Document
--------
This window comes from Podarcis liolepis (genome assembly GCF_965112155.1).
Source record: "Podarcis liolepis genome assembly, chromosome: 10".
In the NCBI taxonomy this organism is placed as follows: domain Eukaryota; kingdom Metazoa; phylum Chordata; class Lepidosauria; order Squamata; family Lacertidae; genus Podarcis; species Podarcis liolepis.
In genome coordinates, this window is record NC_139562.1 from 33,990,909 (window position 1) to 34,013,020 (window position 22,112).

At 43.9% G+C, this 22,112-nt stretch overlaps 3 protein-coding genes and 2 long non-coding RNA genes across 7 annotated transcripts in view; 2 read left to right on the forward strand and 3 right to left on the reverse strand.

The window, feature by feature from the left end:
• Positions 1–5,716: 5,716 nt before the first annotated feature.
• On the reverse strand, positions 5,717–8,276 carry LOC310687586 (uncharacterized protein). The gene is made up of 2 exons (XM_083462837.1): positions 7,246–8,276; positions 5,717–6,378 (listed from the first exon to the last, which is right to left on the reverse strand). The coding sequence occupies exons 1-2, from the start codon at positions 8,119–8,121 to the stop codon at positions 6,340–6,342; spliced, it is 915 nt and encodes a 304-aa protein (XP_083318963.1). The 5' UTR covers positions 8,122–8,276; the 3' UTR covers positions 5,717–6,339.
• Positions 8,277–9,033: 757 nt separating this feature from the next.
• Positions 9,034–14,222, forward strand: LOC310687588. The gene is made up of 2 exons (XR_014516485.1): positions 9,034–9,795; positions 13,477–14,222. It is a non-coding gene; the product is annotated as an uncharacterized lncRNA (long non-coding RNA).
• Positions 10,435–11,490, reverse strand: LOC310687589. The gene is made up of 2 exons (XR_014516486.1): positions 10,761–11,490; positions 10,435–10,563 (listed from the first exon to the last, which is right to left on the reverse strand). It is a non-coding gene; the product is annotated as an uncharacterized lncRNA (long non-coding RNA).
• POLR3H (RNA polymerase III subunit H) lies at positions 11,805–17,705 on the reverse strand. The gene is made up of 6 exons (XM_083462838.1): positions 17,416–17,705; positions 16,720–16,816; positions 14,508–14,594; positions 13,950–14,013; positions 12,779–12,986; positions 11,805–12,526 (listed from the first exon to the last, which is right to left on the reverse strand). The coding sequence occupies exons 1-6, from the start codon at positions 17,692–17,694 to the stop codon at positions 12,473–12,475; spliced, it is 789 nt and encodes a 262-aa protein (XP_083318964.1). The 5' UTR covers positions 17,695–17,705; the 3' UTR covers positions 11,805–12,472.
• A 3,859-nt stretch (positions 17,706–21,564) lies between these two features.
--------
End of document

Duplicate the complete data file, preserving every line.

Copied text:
This window comes from Podarcis liolepis (genome assembly GCF_965112155.1).
Source record: "Podarcis liolepis genome assembly, chromosome: 10".
In the NCBI taxonomy this organism is placed as follows: domain Eukaryota; kingdom Metazoa; phylum Chordata; class Lepidosauria; order Squamata; family Lacertidae; genus Podarcis; species Podarcis liolepis.
In genome coordinates, this window is record NC_139562.1 from 33,990,909 (window position 1) to 34,013,020 (window position 22,112).

At 43.9% G+C, this 22,112-nt stretch overlaps 3 protein-coding genes and 2 long non-coding RNA genes across 7 annotated transcripts in view; 2 read left to right on the forward strand and 3 right to left on the reverse strand.

The window, feature by feature from the left end:
• Positions 1–5,716: 5,716 nt before the first annotated feature.
• On the reverse strand, positions 5,717–8,276 carry LOC310687586 (uncharacterized protein). The gene is made up of 2 exons (XM_083462837.1): positions 7,246–8,276; positions 5,717–6,378 (listed from the first exon to the last, which is right to left on the reverse strand). The coding sequence occupies exons 1-2, from the start codon at positions 8,119–8,121 to the stop codon at positions 6,340–6,342; spliced, it is 915 nt and encodes a 304-aa protein (XP_083318963.1). The 5' UTR covers positions 8,122–8,276; the 3' UTR covers positions 5,717–6,339.
• Positions 8,277–9,033: 757 nt separating this feature from the next.
• Positions 9,034–14,222, forward strand: LOC310687588. The gene is made up of 2 exons (XR_014516485.1): positions 9,034–9,795; positions 13,477–14,222. It is a non-coding gene; the product is annotated as an uncharacterized lncRNA (long non-coding RNA).
• Positions 10,435–11,490, reverse strand: LOC310687589. The gene is made up of 2 exons (XR_014516486.1): positions 10,761–11,490; positions 10,435–10,563 (listed from the first exon to the last, which is right to left on the reverse strand). It is a non-coding gene; the product is annotated as an uncharacterized lncRNA (long non-coding RNA).
• POLR3H (RNA polymerase III subunit H) lies at positions 11,805–17,705 on the reverse strand. The gene is made up of 6 exons (XM_083462838.1): positions 17,416–17,705; positions 16,720–16,816; positions 14,508–14,594; positions 13,950–14,013; positions 12,779–12,986; positions 11,805–12,526 (listed from the first exon to the last, which is right to left on the reverse strand). The coding sequence occupies exons 1-6, from the start codon at positions 17,692–17,694 to the stop codon at positions 12,473–12,475; spliced, it is 789 nt and encodes a 262-aa protein (XP_083318964.1). The 5' UTR covers positions 17,695–17,705; the 3' UTR covers positions 11,805–12,472.
• A 3,859-nt stretch (positions 17,706–21,564) lies between these two features.